Issue:  Vol. 44 / No. 51 / 18 December 2014
 
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Cabin fever

DVD


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The new erotic thriller Tumbledown reaches a scrumptious climax as two beautiful boys celebrate hot sex with their favorite ice cream flavors.

"What kind did you get?"

"Cookie Dough. What kind did you get?"

"Caramel and chocolate."

"Ice cream has got to be the best after-sex food."

"Or before sex."

The 21st feature by Maine backwoods soft-core artiste Todd Verow, Tumbledown is that most curious of queer straight-to-disc efforts, a tasty little gem that, despite some real flaws, just kept growing on me, finally earning this qualified rave as well as a spot on my guilty-pleasures shelf. The set-up is deceptively simple: bald, butch, mid-40s dude Jay (Verow) orders two straight vodkas (no lime) and proceeds to pick up hunky bartender Rick (co-writer/producer Brad Hallowell). The pair hit Jay's mountain cabin, where they're joined by Jay's beau, bottle-blonde cutie Mike (Brett Faulkner's horn-rim glasses complete the aesthetic foreplay). The blonde and the barkeep hit it off, neglecting Jay. The crux of the piece is Jay's revenge and the engrossing chaos that ensues.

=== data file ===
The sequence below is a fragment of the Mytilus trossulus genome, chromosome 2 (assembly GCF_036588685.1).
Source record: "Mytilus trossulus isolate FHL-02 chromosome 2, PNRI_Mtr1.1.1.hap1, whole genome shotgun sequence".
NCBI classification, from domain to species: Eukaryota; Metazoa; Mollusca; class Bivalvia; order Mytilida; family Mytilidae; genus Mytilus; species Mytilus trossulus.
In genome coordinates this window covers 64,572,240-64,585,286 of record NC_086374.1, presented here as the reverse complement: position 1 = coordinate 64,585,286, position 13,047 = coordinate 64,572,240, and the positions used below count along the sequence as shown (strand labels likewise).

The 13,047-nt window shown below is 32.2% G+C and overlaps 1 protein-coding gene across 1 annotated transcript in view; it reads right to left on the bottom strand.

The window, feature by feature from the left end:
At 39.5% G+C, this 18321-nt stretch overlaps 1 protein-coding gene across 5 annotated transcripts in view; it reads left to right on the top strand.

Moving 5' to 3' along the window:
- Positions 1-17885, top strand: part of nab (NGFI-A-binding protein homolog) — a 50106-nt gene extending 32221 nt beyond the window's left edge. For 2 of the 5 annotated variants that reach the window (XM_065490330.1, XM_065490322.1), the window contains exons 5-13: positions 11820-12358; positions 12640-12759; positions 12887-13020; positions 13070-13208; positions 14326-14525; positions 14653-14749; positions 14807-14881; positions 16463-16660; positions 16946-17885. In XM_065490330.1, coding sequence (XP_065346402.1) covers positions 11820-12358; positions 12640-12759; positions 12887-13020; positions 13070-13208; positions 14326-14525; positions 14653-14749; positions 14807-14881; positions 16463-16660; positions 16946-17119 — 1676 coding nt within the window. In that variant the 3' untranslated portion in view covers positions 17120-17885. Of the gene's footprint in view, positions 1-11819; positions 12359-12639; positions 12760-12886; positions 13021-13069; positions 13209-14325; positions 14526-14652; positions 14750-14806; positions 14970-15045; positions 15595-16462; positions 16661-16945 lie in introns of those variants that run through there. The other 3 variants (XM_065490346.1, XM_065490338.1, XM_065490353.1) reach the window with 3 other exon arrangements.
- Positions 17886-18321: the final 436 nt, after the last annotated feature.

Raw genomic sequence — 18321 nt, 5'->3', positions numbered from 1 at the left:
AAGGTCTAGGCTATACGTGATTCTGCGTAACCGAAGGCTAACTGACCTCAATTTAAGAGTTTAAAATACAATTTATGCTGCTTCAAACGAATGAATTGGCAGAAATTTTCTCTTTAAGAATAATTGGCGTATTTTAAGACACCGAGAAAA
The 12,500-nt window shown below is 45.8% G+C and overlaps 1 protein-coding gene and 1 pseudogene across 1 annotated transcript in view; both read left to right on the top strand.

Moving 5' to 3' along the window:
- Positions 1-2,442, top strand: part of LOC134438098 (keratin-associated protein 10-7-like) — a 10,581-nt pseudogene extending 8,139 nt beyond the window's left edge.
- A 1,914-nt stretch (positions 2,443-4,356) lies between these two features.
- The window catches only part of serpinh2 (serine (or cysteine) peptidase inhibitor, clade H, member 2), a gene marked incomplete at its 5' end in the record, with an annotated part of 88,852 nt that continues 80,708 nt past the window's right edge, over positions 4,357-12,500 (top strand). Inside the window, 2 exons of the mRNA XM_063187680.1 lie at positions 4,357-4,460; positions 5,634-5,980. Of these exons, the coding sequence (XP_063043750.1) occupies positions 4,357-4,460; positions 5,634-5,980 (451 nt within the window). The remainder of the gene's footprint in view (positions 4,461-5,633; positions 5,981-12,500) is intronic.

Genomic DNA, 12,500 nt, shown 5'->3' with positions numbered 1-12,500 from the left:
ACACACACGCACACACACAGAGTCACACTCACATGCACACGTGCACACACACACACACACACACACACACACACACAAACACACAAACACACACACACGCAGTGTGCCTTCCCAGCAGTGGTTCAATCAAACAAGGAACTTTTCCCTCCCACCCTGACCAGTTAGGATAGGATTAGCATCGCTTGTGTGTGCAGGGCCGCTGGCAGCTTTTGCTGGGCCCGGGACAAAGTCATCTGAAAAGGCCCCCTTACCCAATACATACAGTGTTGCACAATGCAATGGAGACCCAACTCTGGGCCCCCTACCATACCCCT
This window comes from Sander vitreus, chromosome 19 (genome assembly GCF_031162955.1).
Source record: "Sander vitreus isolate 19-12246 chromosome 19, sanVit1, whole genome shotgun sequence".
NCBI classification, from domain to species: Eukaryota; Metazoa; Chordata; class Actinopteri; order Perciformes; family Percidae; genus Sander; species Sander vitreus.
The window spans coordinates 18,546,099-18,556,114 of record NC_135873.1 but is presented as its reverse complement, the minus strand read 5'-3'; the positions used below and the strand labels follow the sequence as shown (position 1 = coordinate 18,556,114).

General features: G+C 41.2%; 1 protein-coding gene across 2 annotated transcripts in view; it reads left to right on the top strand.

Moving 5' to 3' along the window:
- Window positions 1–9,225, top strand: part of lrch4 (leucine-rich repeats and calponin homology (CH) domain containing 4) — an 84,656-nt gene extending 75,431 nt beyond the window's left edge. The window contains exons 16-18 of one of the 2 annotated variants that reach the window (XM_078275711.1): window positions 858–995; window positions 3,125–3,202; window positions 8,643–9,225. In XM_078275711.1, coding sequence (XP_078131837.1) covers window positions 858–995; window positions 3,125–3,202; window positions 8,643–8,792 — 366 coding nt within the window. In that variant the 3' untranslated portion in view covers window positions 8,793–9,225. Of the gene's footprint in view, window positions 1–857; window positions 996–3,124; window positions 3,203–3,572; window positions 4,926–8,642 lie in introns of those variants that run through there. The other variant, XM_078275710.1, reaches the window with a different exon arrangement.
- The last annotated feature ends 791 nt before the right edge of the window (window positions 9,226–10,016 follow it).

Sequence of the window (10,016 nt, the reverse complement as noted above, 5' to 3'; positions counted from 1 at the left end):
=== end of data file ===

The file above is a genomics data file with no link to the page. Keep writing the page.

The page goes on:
There are minor goofs and implausible touches – a man ingests a date-rape drug from a plastic water bottle where the seal has been broken; the film's minimal casting makes it appear that Maine has about a dozen inhabitants – but ultimately these and the just-above-soap-opera acting don't detract from a potent scenario that caters to necrophiliac fantasies, executed with the innocence of a Hardy Boys

serial. Propelled by nifty cast chemistry and pseudo hard-boiled, wiseass dialogue, Tumbledown easily justifies its 80 minutes, with erotic touches prompting the replay button. It's a lovely moment when Jay, having just fucked a drugged-out Rick without a condom, proceeds to wolf down a couple of hamburgers while sitting next to the still-unconscious hunk. Jay then carefully puts away the condiments before retiring to the bedroom.

Verow, who set the bar high with an early stumble adapting Dennis Cooper's serial-killer novel Frisk, has now produced his minor classic.

Bonuses: Deleted, extended scenes, alternate ending and trailer (TLA).






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